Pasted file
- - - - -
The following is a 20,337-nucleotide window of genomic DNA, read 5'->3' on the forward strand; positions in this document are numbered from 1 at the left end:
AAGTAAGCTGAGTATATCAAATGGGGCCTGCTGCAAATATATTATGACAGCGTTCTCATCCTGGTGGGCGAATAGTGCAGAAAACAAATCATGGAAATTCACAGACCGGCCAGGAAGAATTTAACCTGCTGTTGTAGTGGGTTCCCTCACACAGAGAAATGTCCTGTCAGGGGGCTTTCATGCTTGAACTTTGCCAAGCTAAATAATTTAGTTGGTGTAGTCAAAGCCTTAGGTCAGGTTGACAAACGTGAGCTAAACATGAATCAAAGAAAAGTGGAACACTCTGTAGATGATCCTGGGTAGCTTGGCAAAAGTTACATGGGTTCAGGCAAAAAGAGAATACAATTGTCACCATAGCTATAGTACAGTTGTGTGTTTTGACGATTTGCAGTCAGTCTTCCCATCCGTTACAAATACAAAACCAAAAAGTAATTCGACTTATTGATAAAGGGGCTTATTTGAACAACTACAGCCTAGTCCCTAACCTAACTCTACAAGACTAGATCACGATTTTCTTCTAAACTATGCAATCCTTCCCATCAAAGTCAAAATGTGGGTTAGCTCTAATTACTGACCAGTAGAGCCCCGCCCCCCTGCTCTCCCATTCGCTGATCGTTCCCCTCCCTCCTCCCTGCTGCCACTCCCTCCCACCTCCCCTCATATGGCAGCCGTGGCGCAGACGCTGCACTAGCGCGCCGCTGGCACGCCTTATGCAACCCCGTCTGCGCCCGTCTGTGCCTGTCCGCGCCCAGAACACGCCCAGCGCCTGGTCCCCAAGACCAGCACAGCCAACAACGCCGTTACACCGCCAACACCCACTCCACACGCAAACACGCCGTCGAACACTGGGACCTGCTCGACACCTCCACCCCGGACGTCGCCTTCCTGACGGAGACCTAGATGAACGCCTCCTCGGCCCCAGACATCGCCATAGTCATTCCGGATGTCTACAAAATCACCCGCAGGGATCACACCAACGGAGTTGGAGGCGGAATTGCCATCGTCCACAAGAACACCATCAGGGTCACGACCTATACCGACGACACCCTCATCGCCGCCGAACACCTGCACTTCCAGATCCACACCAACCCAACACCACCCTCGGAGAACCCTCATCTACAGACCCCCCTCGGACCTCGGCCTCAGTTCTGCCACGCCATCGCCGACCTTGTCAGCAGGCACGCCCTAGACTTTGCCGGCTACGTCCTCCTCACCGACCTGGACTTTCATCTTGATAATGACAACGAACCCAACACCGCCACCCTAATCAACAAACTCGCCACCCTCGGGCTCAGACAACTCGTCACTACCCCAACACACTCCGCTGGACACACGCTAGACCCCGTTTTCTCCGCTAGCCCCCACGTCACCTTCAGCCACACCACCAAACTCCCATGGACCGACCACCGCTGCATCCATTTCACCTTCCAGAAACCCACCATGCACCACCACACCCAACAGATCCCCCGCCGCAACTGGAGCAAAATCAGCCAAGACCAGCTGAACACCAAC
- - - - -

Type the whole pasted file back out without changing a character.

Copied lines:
The following is a 20,337-nucleotide window of genomic DNA, read 5'->3' on the forward strand; positions in this document are numbered from 1 at the left end:
AAGTAAGCTGAGTATATCAAATGGGGCCTGCTGCAAATATATTATGACAGCGTTCTCATCCTGGTGGGCGAATAGTGCAGAAAACAAATCATGGAAATTCACAGACCGGCCAGGAAGAATTTAACCTGCTGTTGTAGTGGGTTCCCTCACACAGAGAAATGTCCTGTCAGGGGGCTTTCATGCTTGAACTTTGCCAAGCTAAATAATTTAGTTGGTGTAGTCAAAGCCTTAGGTCAGGTTGACAAACGTGAGCTAAACATGAATCAAAGAAAAGTGGAACACTCTGTAGATGATCCTGGGTAGCTTGGCAAAAGTTACATGGGTTCAGGCAAAAAGAGAATACAATTGTCACCATAGCTATAGTACAGTTGTGTGTTTTGACGATTTGCAGTCAGTCTTCCCATCCGTTACAAATACAAAACCAAAAAGTAATTCGACTTATTGATAAAGGGGCTTATTTGAACAACTACAGCCTAGTCCCTAACCTAACTCTACAAGACTAGATCACGATTTTCTTCTAAACTATGCAATCCTTCCCATCAAAGTCAAAATGTGGGTTAGCTCTAATTACTGACCAGTAGAGCCCCGCCCCCCTGCTCTCCCATTCGCTGATCGTTCCCCTCCCTCCTCCCTGCTGCCACTCCCTCCCACCTCCCCTCATATGGCAGCCGTGGCGCAGACGCTGCACTAGCGCGCCGCTGGCACGCCTTATGCAACCCCGTCTGCGCCCGTCTGTGCCTGTCCGCGCCCAGAACACGCCCAGCGCCTGGTCCCCAAGACCAGCACAGCCAACAACGCCGTTACACCGCCAACACCCACTCCACACGCAAACACGCCGTCGAACACTGGGACCTGCTCGACACCTCCACCCCGGACGTCGCCTTCCTGACGGAGACCTAGATGAACGCCTCCTCGGCCCCAGACATCGCCATAGTCATTCCGGATGTCTACAAAATCACCCGCAGGGATCACACCAACGGAGTTGGAGGCGGAATTGCCATCGTCCACAAGAACACCATCAGGGTCACGACCTATACCGACGACACCCTCATCGCCGCCGAACACCTGCACTTCCAGATCCACACCAACCCAACACCACCCTCGGAGAACCCTCATCTACAGACCCCCCTCGGACCTCGGCCTCAGTTCTGCCACGCCATCGCCGACCTTGTCAGCAGGCACGCCCTAGACTTTGCCGGCTACGTCCTCCTCACCGACCTGGACTTTCATCTTGATAATGACAACGAACCCAACACCGCCACCCTAATCAACAAACTCGCCACCCTCGGGCTCAGACAACTCGTCACTACCCCAACACACTCCGCTGGACACACGCTAGACCCCGTTTTCTCCGCTAGCCCCCACGTCACCTTCAGCCACACCACCAAACTCCCATGGACCGACCACCGCTGCATCCATTTCACCTTCCAGAAACCCACCATGCACCACCACACCCAACAGATCCCCCGCCGCAACTGGAGCAAAATCAGCCAAGACCAGCTGAACACCAAC